Brigitte Bardot has become the latest French celebrity to weigh in on a family dispute over the estate of the late singer Johnny Hallyday.
In a radio interview, the movie legend urged Hallyday's widow Laeticia – named as his main heir – to give some of the money back to his older children.
Singer David Hallyday and actress Laura Smet, who were left with nothing, are contesting their father's will.
Johnny Hallyday died in December from lung cancer at the age of 74.
Bardot told French radio station Europe 1 on Saturday: "I am disgusted. If I were Laeticia, I would put things right. I would give David and Laura what they deserve."
Under the country's inheritance laws, which go back to the French Revolution, all children should be given roughly equal shares of an estate.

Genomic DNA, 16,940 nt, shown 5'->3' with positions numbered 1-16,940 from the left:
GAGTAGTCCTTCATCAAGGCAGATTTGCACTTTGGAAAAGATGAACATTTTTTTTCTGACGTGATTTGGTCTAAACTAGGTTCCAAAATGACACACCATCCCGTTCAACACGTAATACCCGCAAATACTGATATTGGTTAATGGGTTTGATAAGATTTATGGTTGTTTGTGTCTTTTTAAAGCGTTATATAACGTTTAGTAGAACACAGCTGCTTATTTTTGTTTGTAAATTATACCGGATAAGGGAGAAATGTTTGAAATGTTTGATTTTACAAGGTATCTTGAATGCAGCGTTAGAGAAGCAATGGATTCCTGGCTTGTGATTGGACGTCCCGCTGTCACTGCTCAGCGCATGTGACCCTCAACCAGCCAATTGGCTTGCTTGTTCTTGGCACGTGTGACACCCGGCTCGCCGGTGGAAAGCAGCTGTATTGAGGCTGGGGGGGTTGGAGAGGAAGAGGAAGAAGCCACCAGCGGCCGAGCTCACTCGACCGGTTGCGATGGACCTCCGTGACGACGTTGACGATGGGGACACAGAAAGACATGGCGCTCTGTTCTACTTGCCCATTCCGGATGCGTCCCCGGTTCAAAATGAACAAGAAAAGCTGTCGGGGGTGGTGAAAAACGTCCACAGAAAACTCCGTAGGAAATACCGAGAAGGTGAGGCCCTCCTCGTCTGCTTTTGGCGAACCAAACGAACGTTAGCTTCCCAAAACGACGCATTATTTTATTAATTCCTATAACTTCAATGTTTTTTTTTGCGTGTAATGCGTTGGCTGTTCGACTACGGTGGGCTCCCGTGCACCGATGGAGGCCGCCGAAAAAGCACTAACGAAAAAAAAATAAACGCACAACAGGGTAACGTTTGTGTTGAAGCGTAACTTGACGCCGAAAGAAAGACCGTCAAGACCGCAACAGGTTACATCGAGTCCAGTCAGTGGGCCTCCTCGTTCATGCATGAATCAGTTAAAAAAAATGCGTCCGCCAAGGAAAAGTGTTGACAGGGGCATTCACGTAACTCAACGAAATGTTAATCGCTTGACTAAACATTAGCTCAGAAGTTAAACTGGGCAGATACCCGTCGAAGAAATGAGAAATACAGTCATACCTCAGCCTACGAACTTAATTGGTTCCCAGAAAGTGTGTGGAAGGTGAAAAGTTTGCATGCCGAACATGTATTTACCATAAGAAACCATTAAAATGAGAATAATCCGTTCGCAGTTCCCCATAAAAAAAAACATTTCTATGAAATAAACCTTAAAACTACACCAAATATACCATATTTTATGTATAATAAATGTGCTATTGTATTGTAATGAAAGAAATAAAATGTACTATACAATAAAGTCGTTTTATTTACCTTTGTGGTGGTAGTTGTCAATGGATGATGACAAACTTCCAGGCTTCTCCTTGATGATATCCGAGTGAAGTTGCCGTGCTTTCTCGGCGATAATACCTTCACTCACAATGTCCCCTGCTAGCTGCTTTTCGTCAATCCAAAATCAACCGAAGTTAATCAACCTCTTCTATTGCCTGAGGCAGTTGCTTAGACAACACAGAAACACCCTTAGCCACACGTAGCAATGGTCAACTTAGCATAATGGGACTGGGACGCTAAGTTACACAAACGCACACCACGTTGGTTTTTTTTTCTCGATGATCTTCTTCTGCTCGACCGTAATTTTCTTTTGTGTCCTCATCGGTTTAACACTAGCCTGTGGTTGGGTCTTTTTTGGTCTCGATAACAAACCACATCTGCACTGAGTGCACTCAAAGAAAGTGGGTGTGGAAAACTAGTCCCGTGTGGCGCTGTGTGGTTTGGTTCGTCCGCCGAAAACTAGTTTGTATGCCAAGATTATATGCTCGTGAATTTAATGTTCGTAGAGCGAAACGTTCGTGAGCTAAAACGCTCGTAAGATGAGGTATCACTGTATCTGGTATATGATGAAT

But Hallyday, who had a home in California and was domiciled there for tax purposes, left everything in his will to Laeticia, his fourth wife, and their two adopted daughters.
Laura Smet, 34, and David Hallyday, 51, announced their legal challenge last week.
Since then a number of big names in the world of French entertainment have spoken out on the matter.
Eddy Mitchell, another French rock legend and friend of the late singer, said: "I don't understand how someone can disinherit his children."
Actor Jean Reno, a friend of both Johnny and Laeticia, urged the family not to yield to "hatred".
Singer Sylvie Vartan, Hallyday's first wife and David's mother, said that during their divorce in 1980 she had urged Johnny to give her share of their home to their son.